Cybersecurity PPP: Addressing Advanced Cyber Security Threats and Threat Actors
Over the past decade, we have seen that cyber attacks have become increasingly sophisticated, stealthy, targeted and multi-faceted which may leverage zero-day exploits and highly creative interdisciplinary attack methods.
Detecting and responding to such attacks by a highly motivated, skilled and well-funded attacker has however been proven highly challenging.
As our society is becoming increasingly dependent on (critical) cyber infrastructure, new technologies are needed to increase our detection and response capabilities.
Research and Innovation Actions –Situational Awareness
The focus of the proposals should be on the development of novel approaches for providing organisations the appropriate situational awareness in relation to cyber security threats allowing them to detect and quickly and effectively respond to sophisticated cyber-attacks.
The solution may leverage techniques such as anomaly detection, visualisation tools, big data analysis, threat analysis, deep-packet inspection, protocol analysis, etc as well as interdisciplinary research to counter threat actors and their methods.
The proposals should also consider the need to collect necessary forensic information from attackers that can be used as evidence in court.
Proposals should assess and address the impact to fundamental rights, data protection and privacy in particular, in the design and development of their solutions.
The Commission considers that proposals requesting a contribution from the EU between EUR 2 and 3 million would allow these areas to be addressed appropriately. Nonetheless, this does not preclude submission and selection of proposals requesting other amounts.
The outcome of the proposals is expected to lead to development up to Technology Readiness Level (TRL) 3 to 5; please see part G of the General Annexes.
Innovation Actions – Simulation Environments, Training
Proposals should develop innovative simulation environments and training materials in order to adequately prepare those tasked with defending high-risk organisations to counter advanced cyber-attacks.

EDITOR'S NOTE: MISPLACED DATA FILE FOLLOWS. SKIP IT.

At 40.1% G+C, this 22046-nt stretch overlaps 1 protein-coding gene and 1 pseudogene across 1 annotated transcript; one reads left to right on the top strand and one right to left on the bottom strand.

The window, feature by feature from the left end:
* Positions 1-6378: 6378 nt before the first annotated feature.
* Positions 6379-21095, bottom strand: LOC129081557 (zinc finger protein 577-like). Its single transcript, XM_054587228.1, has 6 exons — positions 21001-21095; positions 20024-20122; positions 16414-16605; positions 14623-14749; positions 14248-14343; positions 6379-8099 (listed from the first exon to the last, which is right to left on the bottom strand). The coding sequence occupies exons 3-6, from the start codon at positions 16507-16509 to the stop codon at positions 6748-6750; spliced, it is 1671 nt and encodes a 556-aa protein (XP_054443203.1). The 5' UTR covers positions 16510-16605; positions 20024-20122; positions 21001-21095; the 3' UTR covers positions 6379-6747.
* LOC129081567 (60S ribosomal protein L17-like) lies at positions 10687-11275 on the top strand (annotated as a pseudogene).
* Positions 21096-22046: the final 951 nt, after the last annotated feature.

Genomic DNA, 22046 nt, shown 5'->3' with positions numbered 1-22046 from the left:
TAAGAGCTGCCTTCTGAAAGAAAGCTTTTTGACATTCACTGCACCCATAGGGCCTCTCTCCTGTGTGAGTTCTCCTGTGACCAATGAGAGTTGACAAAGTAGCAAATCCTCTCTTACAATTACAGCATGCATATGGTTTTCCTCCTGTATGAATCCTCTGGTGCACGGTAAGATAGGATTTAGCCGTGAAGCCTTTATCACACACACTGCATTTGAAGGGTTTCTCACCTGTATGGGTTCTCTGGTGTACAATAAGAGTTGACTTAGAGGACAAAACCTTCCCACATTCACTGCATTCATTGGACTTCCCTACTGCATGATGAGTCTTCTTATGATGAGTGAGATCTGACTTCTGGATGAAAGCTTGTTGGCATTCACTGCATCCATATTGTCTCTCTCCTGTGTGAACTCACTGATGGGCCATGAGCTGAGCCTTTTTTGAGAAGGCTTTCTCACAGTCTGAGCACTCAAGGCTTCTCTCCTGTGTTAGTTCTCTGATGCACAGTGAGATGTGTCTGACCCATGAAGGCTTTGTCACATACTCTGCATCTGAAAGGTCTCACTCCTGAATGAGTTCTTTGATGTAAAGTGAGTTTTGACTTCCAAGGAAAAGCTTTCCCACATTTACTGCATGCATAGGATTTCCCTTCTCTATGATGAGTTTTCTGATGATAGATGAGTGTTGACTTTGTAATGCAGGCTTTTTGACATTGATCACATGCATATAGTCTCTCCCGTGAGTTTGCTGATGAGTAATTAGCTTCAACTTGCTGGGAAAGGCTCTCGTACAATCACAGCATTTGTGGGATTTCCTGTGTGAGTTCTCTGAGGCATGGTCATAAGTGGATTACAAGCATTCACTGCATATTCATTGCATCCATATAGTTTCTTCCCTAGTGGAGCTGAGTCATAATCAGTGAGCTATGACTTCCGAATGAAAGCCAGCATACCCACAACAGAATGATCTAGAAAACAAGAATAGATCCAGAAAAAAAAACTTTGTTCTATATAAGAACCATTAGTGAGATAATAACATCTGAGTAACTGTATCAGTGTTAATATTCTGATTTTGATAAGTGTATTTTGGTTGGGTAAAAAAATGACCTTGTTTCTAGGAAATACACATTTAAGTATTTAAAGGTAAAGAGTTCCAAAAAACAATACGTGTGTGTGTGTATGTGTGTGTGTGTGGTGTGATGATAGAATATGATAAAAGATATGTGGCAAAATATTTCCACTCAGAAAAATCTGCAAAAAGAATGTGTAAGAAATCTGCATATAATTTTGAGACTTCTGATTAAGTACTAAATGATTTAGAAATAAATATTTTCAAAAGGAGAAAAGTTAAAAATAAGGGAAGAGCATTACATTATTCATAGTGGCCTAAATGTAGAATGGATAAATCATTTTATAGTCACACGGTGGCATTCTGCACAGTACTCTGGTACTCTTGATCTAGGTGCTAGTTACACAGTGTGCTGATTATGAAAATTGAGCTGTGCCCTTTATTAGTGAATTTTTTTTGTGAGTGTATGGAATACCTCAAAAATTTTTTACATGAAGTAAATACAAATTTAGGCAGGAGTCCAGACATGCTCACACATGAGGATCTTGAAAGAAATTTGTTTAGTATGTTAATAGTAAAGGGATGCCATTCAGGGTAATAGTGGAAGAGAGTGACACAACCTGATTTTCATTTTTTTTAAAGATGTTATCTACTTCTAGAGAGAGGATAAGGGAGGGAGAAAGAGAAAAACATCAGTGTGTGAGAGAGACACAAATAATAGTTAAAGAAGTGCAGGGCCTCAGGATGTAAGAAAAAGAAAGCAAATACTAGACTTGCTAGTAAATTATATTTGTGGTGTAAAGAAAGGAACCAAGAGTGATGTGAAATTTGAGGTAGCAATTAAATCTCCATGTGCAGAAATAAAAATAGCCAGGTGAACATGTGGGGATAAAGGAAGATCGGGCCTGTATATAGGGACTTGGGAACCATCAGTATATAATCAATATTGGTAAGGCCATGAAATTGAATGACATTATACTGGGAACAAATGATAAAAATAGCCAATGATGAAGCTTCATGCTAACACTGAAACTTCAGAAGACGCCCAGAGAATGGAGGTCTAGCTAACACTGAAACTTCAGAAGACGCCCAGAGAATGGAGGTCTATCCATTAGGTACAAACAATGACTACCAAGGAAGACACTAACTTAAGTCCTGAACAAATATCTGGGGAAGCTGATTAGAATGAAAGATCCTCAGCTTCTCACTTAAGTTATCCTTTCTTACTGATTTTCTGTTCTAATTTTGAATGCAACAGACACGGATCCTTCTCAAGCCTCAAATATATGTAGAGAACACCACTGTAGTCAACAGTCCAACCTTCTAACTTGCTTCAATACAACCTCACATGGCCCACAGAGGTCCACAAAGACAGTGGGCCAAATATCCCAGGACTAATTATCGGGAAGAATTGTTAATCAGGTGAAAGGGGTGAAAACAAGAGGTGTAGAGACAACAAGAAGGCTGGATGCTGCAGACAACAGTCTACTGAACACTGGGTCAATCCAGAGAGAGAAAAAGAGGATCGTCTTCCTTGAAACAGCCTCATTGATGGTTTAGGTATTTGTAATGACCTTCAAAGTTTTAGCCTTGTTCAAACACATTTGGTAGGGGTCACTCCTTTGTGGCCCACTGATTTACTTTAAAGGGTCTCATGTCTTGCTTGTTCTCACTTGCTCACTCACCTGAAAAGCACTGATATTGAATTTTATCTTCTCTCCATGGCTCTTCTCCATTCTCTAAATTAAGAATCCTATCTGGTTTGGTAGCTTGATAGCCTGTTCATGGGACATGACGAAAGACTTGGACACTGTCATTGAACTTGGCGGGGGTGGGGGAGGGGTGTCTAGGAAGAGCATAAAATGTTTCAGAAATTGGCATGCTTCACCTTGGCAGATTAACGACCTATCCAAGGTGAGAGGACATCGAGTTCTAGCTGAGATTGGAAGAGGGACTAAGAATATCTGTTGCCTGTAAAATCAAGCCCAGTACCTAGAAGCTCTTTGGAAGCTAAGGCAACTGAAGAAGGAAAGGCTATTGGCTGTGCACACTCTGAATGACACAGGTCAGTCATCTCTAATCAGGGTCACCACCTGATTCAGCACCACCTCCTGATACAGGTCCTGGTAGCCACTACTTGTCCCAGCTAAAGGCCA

The simulation environments should take into consideration the following challenges:
- Tools for creating realistic cyber environments that fit the training objectives and tools for producing both benign and malicious system events that fit the training scenario;
- Real-time student performance assessment, dynamic configuration and adaptation of exercise scope and difficulty;
- Exercise monitoring and evaluation of its state, being able to control the progress of the exercise, detect inconsistencies and hard-to-solve situations, etc;
- Definition and creation of new scenarios and cyber threats in a cost and time-effective manner, and that better achieve the pedagogical objectives for a wide variety of student profiles;
In the context of cyber security attacks, proposals may also consider scenario building and simulation training to prepare organisations’ response and decision making processes in relation obligations stemming from applicable legal frameworks or in the wider context of managing crises and emergency situations.
The Commission considers that proposals requesting a contribution from the EU between EUR 4 and 5 million would allow these areas to be addressed appropriately. Nonetheless, this does not preclude submission and selection of proposals requesting other amounts.
The outcome of the proposals is expected to lead to development up to Technology Readiness Level (TRL) 6 to 7; please see part G of the General Annexes
Proposals have to address the specific needs of the end-user, private and public security end users alike. Proposals are encouraged to include public security end-users and/or private end users.
Termin nadsyłania zgłoszeń
24 sierpnia 2017